Miguel Angel Cuarterolo (1950-2002)

The history of Latin American photography lost one of its most thoughtful proponents last November with the death of Miguel Angel Cuarterolo, the victim of a brain aneurism at age 51. Known to his foreign colleagues as Don Mac, Cuarterolo was a pioneer in his .eld and also a warm and supportivefriend. Most previous scholars had used photographs exclusively as background illustrations, but Cuarterolo helped give his subject a new and more sophisti-cated direction. He examined photos not just to understand their historical content but to discover the technique, the subtlety, and the artist within them. The fact that the photographer might be long dead meant nothing: he or she could still be understood through the photos. Not surprisingly, Cuarterolo was himself a professional photographer.
Born in Buenos Aires, he launched his freelance career in the 1970 publishing in such popular magazines as Esquiú, Siete Días and Panorama. He later worked as graphic reporter for Noticias Argentinas UPI-Reuters and, since 1990 as an editor for Clarín- Cuarterolo's efforts as a photojournalist won him considerable acclaim, but his work as a historian of Latin American photography went much further in cementing his reputation. He was a founding member of the Centro de Investigaciones sobre Fotografía en la Argentina, the Congress of the History of Photography, and, more recently, of the Ibero-American Society of the His story of Photography. He also authored many articles and several noteworthy books on photographic topics, including Imágenes del Río de la Plata (Editorial del Fotórafo, 1983), Los años del daguerrotipo (Fundación Antorchas, 1995), Soldados de la memoria (Planeta, 2000), and Producción y trabajo en la Argentina: Memoria fotográfica, 1860-1960 (Banco Bice;Universidad Nacional de Quilmes, 2002). Cuarterolo always felt very concerned with the preservation of older materials and scoured many a dusty attic or studio in search of pictures. Where possible, he gathered information on the lives of the early photographers (with whom he clearly felt some kinship). He also collected antique cameras, the operation of which fascinated him as much as the pictures they produced.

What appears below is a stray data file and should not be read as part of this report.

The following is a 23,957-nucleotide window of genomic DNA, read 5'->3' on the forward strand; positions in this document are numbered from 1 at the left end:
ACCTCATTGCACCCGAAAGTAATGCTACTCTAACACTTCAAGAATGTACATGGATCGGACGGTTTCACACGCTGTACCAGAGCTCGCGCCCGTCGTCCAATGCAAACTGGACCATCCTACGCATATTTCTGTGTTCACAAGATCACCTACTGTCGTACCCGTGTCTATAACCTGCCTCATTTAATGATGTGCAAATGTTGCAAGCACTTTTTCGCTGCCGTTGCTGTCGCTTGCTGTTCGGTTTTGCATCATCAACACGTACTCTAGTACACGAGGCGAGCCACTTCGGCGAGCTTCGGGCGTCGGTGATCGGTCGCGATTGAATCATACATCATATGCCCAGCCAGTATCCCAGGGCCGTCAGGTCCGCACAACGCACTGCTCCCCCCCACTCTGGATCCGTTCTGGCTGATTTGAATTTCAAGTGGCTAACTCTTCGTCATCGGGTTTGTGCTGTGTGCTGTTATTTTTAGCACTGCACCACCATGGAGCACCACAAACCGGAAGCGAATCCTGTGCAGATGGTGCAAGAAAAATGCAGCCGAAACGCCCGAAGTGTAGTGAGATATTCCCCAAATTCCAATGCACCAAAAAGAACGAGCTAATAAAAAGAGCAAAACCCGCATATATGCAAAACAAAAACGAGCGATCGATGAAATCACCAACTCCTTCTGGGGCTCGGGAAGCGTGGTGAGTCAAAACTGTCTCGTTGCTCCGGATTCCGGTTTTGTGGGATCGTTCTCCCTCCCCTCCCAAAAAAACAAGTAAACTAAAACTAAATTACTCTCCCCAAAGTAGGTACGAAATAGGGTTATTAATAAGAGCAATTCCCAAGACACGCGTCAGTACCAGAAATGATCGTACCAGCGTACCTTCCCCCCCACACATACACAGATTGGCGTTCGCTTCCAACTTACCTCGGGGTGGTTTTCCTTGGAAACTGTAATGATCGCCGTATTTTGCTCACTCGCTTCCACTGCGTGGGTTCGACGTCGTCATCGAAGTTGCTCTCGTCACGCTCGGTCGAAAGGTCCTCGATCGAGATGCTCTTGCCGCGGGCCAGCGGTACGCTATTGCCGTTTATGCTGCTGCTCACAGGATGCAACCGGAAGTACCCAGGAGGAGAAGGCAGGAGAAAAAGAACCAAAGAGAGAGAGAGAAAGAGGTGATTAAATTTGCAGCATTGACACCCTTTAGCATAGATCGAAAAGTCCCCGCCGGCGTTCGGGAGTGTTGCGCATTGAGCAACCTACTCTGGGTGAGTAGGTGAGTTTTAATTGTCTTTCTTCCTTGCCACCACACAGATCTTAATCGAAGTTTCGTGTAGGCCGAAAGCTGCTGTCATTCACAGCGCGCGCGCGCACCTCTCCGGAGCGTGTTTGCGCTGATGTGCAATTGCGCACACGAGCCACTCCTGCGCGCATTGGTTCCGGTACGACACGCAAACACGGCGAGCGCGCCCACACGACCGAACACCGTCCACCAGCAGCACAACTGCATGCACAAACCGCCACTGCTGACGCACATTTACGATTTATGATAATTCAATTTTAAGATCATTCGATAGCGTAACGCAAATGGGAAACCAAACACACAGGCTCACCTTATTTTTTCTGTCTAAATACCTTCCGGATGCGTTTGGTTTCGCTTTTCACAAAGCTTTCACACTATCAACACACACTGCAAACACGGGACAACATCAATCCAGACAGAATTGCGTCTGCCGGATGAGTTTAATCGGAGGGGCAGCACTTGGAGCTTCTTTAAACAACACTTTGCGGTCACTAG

It is always a great tragedy when an individual of talent dies so young. Words tend to fail us when we try to describe how we feel. So, perhaps, as we mourn Don Mac's passing, we would all be better served by looking at a photo that decorates the inside .ap of one of his books. It is a sepia image of a smiling, mustachioed gentleman in a sweater leaning over an old tripod camera and beckoning us forward to share his delight in photography. That was Don Mac, pure and simple. Miguel Angel Cuarterolo will be sorely missed. He left a wife and two children and many, many admirers.

Thomas Whigham

Hispanic American Historical Review 84:1

Copyright 2004 by Duke University Press

Section photo:Photo by Pablo Cuarterolo, courtesy of Andrea Cuarterolo.